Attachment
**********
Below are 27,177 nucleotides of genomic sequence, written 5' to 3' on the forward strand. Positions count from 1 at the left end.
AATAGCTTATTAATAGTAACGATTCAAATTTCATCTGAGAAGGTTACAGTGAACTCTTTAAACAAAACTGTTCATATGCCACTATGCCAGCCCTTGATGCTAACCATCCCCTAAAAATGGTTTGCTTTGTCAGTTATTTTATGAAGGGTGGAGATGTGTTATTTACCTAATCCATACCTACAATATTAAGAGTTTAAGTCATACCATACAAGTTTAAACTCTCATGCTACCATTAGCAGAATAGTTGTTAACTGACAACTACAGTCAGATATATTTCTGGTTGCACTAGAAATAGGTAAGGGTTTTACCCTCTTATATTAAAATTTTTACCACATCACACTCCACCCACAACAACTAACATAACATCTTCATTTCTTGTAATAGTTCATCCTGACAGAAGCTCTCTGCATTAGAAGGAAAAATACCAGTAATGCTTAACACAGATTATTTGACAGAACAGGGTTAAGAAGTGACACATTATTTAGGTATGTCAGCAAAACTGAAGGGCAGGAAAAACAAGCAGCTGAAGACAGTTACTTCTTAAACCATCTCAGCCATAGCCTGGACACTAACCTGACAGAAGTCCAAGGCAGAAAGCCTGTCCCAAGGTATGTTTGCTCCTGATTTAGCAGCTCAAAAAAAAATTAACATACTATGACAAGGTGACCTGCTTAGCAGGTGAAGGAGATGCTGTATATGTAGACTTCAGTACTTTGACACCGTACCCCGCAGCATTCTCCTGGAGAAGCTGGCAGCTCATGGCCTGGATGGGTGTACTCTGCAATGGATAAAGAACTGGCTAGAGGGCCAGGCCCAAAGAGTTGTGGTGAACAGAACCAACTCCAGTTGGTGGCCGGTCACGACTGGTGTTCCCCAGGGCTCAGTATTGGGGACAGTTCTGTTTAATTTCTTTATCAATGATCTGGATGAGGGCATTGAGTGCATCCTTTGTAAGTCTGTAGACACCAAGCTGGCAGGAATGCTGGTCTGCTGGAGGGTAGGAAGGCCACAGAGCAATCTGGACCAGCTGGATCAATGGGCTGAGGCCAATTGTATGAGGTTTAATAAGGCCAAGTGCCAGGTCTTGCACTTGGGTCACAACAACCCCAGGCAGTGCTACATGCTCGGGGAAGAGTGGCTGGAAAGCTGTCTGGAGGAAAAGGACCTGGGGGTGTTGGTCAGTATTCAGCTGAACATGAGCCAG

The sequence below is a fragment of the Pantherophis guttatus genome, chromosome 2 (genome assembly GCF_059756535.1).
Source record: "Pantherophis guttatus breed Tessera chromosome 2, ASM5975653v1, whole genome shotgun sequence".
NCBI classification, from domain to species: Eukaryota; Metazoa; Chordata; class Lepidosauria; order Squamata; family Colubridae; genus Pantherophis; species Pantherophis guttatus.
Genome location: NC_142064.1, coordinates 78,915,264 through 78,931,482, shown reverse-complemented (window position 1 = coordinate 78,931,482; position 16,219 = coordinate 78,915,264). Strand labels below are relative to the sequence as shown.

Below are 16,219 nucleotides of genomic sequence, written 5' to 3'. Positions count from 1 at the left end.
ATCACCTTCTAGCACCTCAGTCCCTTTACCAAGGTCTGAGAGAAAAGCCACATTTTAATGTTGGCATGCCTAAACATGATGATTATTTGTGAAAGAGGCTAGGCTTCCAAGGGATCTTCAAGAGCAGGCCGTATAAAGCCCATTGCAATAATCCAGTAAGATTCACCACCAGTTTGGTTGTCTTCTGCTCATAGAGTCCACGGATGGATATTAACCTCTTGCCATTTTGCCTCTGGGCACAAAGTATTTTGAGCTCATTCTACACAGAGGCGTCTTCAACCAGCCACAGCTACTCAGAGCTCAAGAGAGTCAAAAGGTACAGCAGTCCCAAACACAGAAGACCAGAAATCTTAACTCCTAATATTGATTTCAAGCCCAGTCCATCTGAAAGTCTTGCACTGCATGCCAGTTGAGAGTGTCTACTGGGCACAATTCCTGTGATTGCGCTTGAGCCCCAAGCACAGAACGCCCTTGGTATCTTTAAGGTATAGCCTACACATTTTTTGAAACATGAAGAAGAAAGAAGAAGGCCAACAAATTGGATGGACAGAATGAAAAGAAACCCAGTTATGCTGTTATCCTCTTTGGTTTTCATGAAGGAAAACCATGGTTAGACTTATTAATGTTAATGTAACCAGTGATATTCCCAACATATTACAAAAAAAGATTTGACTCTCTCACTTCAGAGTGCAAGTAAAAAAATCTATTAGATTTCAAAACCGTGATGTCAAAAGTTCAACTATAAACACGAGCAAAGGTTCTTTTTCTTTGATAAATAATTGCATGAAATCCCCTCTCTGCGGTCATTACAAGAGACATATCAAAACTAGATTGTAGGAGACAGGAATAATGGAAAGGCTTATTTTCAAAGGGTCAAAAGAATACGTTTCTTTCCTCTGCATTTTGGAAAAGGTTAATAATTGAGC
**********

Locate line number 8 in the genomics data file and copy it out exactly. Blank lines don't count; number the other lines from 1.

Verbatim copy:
ATCACCTTCTAGCACCTCAGTCCCTTTACCAAGGTCTGAGAGAAAAGCCACATTTTAATGTTGGCATGCCTAAACATGATGATTATTTGTGAAAGAGGCTAGGCTTCCAAGGGATCTTCAAGAGCAGGCCGTATAAAGCCCATTGCAATAATCCAGTAAGATTCACCACCAGTTTGGTTGTCTTCTGCTCATAGAGTCCACGGATGGATATTAACCTCTTGCCATTTTGCCTCTGGGCACAAAGTATTTTGAGCTCATTCTACACAGAGGCGTCTTCAACCAGCCACAGCTACTCAGAGCTCAAGAGAGTCAAAAGGTACAGCAGTCCCAAACACAGAAGACCAGAAATCTTAACTCCTAATATTGATTTCAAGCCCAGTCCATCTGAAAGTCTTGCACTGCATGCCAGTTGAGAGTGTCTACTGGGCACAATTCCTGTGATTGCGCTTGAGCCCCAAGCACAGAACGCCCTTGGTATCTTTAAGGTATAGCCTACACATTTTTTGAAACATGAAGAAGAAAGAAGAAGGCCAACAAATTGGATGGACAGAATGAAAAGAAACCCAGTTATGCTGTTATCCTCTTTGGTTTTCATGAAGGAAAACCATGGTTAGACTTATTAATGTTAATGTAACCAGTGATATTCCCAACATATTACAAAAAAAGATTTGACTCTCTCACTTCAGAGTGCAAGTAAAAAAATCTATTAGATTTCAAAACCGTGATGTCAAAAGTTCAACTATAAACACGAGCAAAGGTTCTTTTTCTTTGATAAATAATTGCATGAAATCCCCTCTCTGCGGTCATTACAAGAGACATATCAAAACTAGATTGTAGGAGACAGGAATAATGGAAAGGCTTATTTTCAAAGGGTCAAAAGAATACGTTTCTTTCCTCTGCATTTTGGAAAAGGTTAATAATTGAGC